Note that if your estimated ev range increases 4-5 miles by the time you reach the bottom of a hill, it means your downhill mileage is better than your level terrain mileage, and as long as you keep driving downhill, that improved mileage would allow you to drive further than if you return to driving on level terrain. Since you had no ev range to modify, did you note any change to your gas range estimate?

If you drive far enough to fully deplete your battery, you can’t switch back to Electric Mode because all the useable grid electricity stored in the battery has been used. "Electric Miles" are miles driven using the grid electricity stored in the battery, and any regen obtained while driving in Electric Mode. Once it’s depleted, it’s gone, and you’re in Extended Range Mode until you recharge from the grid.

Regen is potentially possible whenever you are not using the accelerator pedal to maintain or increase speed. Driving Mode doesn’t change the Volt’s ability to create regen. You can drive as far on 1 kWh of regen battery power as you can on 1 kWh of grid battery power.

If you drive in Normal in Electric Mode to the top of a mountain, and fully deplete your battery before you reach the summit, the ICE starts, you’re still in Normal and now you’re in Extended Range Mode. There is no way to switch back to Electric Mode because that requires having useable grid power in the battery, and you now have none.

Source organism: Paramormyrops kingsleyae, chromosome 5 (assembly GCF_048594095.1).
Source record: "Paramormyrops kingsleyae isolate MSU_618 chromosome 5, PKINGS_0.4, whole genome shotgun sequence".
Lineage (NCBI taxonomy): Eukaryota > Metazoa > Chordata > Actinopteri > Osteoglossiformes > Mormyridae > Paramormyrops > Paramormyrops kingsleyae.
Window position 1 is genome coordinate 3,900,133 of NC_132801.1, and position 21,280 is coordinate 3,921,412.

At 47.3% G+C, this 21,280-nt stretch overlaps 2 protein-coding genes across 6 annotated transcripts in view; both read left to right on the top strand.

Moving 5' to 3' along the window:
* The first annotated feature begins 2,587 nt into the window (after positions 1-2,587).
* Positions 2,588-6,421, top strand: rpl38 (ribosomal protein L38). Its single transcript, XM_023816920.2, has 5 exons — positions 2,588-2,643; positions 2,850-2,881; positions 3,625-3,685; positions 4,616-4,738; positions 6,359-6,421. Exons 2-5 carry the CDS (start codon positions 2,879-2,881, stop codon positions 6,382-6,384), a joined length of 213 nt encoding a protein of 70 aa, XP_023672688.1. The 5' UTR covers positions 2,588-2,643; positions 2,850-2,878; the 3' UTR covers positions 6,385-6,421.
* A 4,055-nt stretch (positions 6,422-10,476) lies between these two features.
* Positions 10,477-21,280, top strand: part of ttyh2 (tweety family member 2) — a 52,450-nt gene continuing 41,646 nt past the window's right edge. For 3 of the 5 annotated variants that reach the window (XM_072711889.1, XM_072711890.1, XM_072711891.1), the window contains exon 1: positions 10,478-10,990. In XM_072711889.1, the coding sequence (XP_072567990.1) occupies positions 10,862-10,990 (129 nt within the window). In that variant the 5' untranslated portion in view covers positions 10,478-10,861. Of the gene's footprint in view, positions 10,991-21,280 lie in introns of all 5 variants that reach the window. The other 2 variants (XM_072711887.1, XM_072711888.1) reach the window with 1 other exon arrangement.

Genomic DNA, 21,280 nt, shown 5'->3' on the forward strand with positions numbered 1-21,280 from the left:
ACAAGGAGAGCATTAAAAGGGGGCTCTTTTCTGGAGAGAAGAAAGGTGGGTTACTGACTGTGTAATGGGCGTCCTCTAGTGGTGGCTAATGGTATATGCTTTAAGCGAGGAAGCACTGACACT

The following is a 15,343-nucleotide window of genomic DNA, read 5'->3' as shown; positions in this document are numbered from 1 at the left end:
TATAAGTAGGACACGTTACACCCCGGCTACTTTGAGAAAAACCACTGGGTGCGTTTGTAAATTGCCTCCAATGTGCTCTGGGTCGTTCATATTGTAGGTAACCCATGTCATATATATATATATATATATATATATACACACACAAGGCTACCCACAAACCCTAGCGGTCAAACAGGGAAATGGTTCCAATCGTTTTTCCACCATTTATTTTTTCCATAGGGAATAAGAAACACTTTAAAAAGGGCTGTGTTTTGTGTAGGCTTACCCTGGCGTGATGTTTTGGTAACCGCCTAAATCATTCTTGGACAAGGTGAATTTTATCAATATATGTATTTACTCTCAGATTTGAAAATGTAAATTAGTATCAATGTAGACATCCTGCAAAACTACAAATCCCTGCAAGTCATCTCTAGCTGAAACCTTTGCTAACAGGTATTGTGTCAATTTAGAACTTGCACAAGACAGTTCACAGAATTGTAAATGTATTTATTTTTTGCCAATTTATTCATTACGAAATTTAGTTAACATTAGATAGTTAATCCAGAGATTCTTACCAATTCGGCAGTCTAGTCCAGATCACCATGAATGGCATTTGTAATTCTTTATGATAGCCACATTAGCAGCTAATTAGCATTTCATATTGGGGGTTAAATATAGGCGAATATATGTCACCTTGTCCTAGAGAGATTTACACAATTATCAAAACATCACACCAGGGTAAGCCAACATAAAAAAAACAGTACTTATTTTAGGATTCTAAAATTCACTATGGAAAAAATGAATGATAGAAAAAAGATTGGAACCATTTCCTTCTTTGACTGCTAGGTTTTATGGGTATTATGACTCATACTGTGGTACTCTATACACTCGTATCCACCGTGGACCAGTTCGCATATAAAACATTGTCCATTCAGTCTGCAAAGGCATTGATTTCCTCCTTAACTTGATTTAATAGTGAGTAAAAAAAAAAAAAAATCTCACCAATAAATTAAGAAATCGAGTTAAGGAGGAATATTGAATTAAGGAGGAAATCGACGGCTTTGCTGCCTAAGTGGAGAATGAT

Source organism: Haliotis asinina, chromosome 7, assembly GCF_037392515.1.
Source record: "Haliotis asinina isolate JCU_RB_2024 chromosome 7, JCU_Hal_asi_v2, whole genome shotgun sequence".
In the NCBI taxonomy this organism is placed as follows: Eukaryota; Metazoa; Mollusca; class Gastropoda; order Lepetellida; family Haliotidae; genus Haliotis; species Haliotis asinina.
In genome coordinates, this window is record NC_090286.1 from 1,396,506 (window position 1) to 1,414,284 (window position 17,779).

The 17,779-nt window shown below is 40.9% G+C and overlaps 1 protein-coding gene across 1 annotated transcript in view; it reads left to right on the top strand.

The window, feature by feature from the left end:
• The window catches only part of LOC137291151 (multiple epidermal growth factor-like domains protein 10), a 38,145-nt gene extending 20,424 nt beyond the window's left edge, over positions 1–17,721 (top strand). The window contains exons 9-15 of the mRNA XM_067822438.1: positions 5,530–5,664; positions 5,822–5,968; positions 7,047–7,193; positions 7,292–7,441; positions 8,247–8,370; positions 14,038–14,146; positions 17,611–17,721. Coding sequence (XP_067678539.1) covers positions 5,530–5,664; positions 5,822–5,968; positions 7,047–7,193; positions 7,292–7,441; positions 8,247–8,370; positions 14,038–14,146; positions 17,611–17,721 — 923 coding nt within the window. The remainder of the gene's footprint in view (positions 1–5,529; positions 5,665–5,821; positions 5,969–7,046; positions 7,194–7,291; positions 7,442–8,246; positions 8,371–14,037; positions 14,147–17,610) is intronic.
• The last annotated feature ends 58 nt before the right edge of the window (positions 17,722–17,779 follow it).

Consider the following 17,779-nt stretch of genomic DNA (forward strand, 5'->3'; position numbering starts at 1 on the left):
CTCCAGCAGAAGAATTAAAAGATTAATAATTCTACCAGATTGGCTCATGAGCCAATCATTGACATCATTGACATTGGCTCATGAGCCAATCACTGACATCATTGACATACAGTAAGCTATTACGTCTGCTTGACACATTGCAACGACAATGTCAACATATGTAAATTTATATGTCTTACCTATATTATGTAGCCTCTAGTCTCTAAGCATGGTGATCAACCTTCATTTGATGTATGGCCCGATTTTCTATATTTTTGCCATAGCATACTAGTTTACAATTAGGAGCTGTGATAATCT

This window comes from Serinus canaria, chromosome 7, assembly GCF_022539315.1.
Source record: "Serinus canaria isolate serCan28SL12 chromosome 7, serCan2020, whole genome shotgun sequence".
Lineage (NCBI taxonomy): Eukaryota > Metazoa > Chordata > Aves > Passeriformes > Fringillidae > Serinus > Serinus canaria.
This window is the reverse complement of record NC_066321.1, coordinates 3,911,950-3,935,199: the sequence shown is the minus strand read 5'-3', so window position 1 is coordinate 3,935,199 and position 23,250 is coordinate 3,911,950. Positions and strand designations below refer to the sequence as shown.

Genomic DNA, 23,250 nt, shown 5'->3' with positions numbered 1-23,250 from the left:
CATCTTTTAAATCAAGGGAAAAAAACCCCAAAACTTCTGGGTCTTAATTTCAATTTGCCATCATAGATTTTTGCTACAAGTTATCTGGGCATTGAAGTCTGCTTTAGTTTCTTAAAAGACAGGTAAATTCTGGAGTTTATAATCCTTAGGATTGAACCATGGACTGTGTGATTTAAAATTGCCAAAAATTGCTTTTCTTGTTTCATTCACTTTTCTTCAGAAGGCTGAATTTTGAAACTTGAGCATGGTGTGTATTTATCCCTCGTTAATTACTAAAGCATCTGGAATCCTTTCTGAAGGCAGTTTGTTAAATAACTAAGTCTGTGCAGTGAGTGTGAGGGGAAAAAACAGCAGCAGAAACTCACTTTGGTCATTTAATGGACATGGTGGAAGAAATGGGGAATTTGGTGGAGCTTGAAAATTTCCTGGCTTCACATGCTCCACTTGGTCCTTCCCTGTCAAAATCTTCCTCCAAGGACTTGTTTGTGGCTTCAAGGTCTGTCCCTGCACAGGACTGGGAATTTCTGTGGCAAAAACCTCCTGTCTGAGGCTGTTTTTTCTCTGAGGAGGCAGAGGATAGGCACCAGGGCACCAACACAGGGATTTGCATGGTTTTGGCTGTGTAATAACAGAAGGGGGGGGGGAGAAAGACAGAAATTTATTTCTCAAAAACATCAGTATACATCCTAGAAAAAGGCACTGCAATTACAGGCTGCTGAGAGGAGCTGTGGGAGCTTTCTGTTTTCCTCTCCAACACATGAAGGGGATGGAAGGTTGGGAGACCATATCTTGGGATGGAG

You then start down the hill... when you reach level terrain again, the battery SOC is now well above the "fully depleted" level because of regen. The ICE is no longer running, not because you switched the driving mode, but because the battery SOC is above the minimum level. You then drive on battery power until the battery SOC drops again to the "fully depleted" level.

This downhill regen may provide you with several miles of battery-powered driving. The ICE is not running, you’re not burning any gas now.

So, are you at this moment driving on "electric power" or not?

Or - because the Gas Icon is still active on the display and Gas Miles keep increasing - do you think your ICE is still running?
Thanks, that's deep.

So what you are saying is the computer (s) are smarter than me?

Them's fighting words...
 

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Thanks, that's deep.

So what you are saying is the computer (s) are smarter than me?

Them's fighting words...
Once you drive a Volt for a while, all these little data points become less important. I've been driving Volt/ELR for four years and don't worry about stats any more. I plug in every night and fill the gas tank once a month. The only stats I keep are TCO dollars in an iPhone app.

Some are gamers, I am no longer a Volt gamer.